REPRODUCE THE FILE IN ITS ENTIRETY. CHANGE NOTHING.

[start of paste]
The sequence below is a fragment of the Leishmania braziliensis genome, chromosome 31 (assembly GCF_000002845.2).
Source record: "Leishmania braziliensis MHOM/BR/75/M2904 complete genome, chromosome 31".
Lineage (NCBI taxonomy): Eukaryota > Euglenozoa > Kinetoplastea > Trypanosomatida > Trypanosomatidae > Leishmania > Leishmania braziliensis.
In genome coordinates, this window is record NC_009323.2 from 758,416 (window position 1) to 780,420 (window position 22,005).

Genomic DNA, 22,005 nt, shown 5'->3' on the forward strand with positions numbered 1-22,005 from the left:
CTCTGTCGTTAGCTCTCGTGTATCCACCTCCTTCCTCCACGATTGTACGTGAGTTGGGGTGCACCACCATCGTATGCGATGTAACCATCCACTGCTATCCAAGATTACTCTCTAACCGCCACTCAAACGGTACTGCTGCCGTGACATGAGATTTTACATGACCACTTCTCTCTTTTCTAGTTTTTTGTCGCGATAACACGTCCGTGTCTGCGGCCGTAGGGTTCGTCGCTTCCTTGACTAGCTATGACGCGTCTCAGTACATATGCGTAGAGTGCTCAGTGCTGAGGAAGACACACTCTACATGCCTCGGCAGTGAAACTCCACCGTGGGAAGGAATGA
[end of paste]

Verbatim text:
The sequence below is a fragment of the Leishmania braziliensis genome, chromosome 31 (assembly GCF_000002845.2).
Source record: "Leishmania braziliensis MHOM/BR/75/M2904 complete genome, chromosome 31".
Lineage (NCBI taxonomy): Eukaryota > Euglenozoa > Kinetoplastea > Trypanosomatida > Trypanosomatidae > Leishmania > Leishmania braziliensis.
In genome coordinates, this window is record NC_009323.2 from 758,416 (window position 1) to 780,420 (window position 22,005).

Genomic DNA, 22,005 nt, shown 5'->3' on the forward strand with positions numbered 1-22,005 from the left:
CTCTGTCGTTAGCTCTCGTGTATCCACCTCCTTCCTCCACGATTGTACGTGAGTTGGGGTGCACCACCATCGTATGCGATGTAACCATCCACTGCTATCCAAGATTACTCTCTAACCGCCACTCAAACGGTACTGCTGCCGTGACATGAGATTTTACATGACCACTTCTCTCTTTTCTAGTTTTTTGTCGCGATAACACGTCCGTGTCTGCGGCCGTAGGGTTCGTCGCTTCCTTGACTAGCTATGACGCGTCTCAGTACATATGCGTAGAGTGCTCAGTGCTGAGGAAGACACACTCTACATGCCTCGGCAGTGAAACTCCACCGTGGGAAGGAATGA